Forman was selected to play for England in all three matches in the 1899 British Home Championship. For the match against Ireland, played at Roker Park on 2 March 1899, Forman's brother Fred made his international debut. They thus became the first brothers from the same professional club to represent England at the same time,[7] a record that stood until Manchester United's Neville brothers repeated the feat in 1996, nearly a century later. England totally dominated the Irish team and the England forwards "scored at will"[8] with four from Gilbert Smith, three from Jimmy Settle and two each from Fred Forman and Steve Bloomer. Frank Forman also got on the score-sheet with the opening goal as England ran out victors by a 13–2 margin. This is still the record number of goals scored by England in a single match and the highest aggregate goals (15) in a game involving England.[9] Forman retained his place for the next two matches which resulted in victories over Wales (4–0) and Scotland (2–1), and thus England retained the Championship.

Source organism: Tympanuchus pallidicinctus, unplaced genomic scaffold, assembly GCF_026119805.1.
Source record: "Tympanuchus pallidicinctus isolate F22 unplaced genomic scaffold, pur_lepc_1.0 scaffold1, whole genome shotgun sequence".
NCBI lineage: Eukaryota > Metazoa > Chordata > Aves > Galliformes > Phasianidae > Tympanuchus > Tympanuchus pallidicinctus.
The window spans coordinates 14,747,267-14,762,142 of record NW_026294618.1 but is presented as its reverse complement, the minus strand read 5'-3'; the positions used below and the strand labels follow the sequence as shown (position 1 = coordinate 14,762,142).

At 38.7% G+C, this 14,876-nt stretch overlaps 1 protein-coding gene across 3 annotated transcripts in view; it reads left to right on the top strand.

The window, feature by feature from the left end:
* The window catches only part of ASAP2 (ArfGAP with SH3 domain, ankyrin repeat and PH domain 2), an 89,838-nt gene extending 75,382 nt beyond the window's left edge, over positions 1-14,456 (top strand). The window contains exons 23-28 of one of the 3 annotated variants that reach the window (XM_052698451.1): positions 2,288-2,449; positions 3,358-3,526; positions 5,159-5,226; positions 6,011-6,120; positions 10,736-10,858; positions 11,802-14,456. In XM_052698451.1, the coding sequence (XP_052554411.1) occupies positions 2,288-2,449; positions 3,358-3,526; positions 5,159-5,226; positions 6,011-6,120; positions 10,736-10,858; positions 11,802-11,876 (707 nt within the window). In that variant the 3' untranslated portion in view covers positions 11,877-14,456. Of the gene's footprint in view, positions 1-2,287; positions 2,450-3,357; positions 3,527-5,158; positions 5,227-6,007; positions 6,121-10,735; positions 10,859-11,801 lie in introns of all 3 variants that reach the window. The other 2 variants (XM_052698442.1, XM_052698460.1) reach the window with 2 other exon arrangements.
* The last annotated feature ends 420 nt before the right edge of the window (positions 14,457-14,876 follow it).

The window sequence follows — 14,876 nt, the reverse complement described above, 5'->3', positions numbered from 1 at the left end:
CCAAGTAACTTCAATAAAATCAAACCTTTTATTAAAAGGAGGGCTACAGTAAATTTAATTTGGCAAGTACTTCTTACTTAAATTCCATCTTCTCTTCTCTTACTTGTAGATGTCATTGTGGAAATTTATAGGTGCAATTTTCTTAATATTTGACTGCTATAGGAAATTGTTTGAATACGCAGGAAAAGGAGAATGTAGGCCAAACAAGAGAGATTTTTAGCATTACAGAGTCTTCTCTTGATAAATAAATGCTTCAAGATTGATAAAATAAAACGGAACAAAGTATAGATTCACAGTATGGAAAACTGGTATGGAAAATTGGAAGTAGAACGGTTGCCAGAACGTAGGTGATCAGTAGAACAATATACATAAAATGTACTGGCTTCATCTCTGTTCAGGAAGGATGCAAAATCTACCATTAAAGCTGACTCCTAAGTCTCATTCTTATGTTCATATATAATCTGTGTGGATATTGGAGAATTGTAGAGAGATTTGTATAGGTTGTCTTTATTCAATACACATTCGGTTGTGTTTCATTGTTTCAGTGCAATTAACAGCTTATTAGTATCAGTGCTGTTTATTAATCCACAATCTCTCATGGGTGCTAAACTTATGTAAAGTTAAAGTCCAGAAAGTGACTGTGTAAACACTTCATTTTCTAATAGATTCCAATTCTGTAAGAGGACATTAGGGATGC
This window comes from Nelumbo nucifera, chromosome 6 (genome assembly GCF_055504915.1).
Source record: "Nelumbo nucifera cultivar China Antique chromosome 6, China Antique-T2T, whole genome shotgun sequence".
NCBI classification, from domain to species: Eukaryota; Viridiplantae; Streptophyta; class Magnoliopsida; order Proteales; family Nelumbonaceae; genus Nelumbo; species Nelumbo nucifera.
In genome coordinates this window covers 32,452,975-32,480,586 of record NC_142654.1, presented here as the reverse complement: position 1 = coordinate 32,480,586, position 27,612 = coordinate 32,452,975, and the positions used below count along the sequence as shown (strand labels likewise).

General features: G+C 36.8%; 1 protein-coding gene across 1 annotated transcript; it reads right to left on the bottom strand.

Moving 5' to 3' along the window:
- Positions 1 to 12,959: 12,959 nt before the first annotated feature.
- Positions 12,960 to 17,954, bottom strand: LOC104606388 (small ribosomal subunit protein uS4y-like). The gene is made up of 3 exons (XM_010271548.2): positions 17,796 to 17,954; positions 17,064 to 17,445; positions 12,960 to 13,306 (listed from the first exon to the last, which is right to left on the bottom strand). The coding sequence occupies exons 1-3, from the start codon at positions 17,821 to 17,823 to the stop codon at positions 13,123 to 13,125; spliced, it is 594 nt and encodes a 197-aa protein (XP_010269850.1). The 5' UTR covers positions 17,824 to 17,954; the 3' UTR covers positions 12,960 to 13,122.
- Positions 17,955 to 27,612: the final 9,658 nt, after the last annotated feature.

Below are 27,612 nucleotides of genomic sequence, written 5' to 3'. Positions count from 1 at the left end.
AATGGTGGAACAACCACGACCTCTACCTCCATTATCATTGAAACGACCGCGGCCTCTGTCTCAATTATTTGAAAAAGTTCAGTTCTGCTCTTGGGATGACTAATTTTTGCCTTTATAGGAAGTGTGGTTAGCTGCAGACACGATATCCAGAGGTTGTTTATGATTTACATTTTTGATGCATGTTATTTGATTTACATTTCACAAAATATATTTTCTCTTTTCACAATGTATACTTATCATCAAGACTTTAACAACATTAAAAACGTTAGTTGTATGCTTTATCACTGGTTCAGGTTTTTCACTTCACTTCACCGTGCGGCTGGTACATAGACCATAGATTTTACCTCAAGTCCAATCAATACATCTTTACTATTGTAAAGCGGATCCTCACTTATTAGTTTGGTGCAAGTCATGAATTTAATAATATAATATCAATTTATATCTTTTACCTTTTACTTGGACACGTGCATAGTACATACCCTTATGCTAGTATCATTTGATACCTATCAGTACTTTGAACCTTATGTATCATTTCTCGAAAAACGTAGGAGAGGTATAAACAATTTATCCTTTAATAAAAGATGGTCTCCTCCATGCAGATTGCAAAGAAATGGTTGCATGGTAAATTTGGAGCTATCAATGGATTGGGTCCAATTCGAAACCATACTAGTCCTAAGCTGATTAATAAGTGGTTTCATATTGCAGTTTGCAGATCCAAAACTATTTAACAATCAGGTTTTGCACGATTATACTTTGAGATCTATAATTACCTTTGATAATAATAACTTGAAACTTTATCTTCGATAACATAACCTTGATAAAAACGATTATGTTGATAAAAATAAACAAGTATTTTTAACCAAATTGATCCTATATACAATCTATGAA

He was not selected for the 1900 British Home Championship, his place going to Harry Johnson of Sheffield United, but he was recalled for the match against Scotland on 30 March 1901 which ended in a 2–2 draw.

For the 1902 British Home Championship match against Ireland on 22 March 1902, Forman was appointed captain, with the match ending in a 1–0 victory with a late goal from Jimmy Settle.[10] He retained his place for the next match against Scotland, played at Ibrox on 5 April 1902. This match was the scene of the first Ibrox disaster when a section of the stand collapsed resulting in 25 deaths. The match was declared void by the two Football Associations and was replayed at Villa Park on 3 May, resulting in a 2–2 draw. The proceeds of the re-played match went to the disaster fund.[11]

Forman's final international appearance came against Wales on 2 March 1903 in the only full international match played at Portsmouth's Fratton Park ground. The match ended in a 2–1 victory for England.[12] In his international career, Forman played nine official matches and was never on the losing side, with seven victories and two draws.